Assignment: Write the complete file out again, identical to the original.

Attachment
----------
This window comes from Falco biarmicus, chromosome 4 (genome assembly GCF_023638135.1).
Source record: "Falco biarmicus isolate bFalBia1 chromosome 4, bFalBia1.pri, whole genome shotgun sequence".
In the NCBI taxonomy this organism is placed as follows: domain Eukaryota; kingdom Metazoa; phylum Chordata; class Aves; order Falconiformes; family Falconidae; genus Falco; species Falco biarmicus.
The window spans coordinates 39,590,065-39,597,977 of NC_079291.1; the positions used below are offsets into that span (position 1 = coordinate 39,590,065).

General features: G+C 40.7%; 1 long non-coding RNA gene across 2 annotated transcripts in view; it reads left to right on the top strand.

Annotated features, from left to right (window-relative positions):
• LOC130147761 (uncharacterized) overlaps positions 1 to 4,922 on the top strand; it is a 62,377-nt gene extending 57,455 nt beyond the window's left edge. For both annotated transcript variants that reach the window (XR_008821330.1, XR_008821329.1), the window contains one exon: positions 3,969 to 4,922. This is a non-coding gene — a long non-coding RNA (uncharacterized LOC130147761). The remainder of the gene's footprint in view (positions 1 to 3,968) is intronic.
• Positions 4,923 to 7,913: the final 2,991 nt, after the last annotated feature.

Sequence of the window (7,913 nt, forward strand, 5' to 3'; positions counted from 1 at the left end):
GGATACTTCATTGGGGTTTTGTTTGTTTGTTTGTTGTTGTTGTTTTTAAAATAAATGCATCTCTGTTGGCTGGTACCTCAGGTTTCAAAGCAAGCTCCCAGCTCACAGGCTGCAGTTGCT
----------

This window comes from Falco biarmicus, chromosome 4 (genome assembly GCF_023638135.1).
Source record: "Falco biarmicus isolate bFalBia1 chromosome 4, bFalBia1.pri, whole genome shotgun sequence".
In the NCBI taxonomy this organism is placed as follows: domain Eukaryota; kingdom Metazoa; phylum Chordata; class Aves; order Falconiformes; family Falconidae; genus Falco; species Falco biarmicus.
The window spans coordinates 39,590,065-39,597,977 of NC_079291.1; the positions used below are offsets into that span (position 1 = coordinate 39,590,065).

General features: G+C 40.7%; 1 long non-coding RNA gene across 2 annotated transcripts in view; it reads left to right on the top strand.

Annotated features, from left to right (window-relative positions):
• LOC130147761 (uncharacterized) overlaps positions 1 to 4,922 on the top strand; it is a 62,377-nt gene extending 57,455 nt beyond the window's left edge. For both annotated transcript variants that reach the window (XR_008821330.1, XR_008821329.1), the window contains one exon: positions 3,969 to 4,922. This is a non-coding gene — a long non-coding RNA (uncharacterized LOC130147761). The remainder of the gene's footprint in view (positions 1 to 3,968) is intronic.
• Positions 4,923 to 7,913: the final 2,991 nt, after the last annotated feature.

Sequence of the window (7,913 nt, forward strand, 5' to 3'; positions counted from 1 at the left end):
GGATACTTCATTGGGGTTTTGTTTGTTTGTTTGTTGTTGTTGTTTTTAAAATAAATGCATCTCTGTTGGCTGGTACCTCAGGTTTCAAAGCAAGCTCCCAGCTCACAGGCTGCAGTTGCT